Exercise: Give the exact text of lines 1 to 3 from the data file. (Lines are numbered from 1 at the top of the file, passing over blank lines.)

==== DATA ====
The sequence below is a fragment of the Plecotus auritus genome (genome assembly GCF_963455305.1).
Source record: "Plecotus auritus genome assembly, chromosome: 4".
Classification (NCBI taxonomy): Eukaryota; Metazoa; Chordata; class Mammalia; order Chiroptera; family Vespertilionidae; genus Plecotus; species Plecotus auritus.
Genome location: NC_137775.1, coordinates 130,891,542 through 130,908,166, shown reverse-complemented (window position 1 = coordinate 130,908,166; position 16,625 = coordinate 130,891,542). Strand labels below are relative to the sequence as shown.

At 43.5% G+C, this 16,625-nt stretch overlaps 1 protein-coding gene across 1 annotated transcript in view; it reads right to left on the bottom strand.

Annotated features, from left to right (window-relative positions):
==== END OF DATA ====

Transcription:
The sequence below is a fragment of the Plecotus auritus genome (genome assembly GCF_963455305.1).
Source record: "Plecotus auritus genome assembly, chromosome: 4".
Classification (NCBI taxonomy): Eukaryota; Metazoa; Chordata; class Mammalia; order Chiroptera; family Vespertilionidae; genus Plecotus; species Plecotus auritus.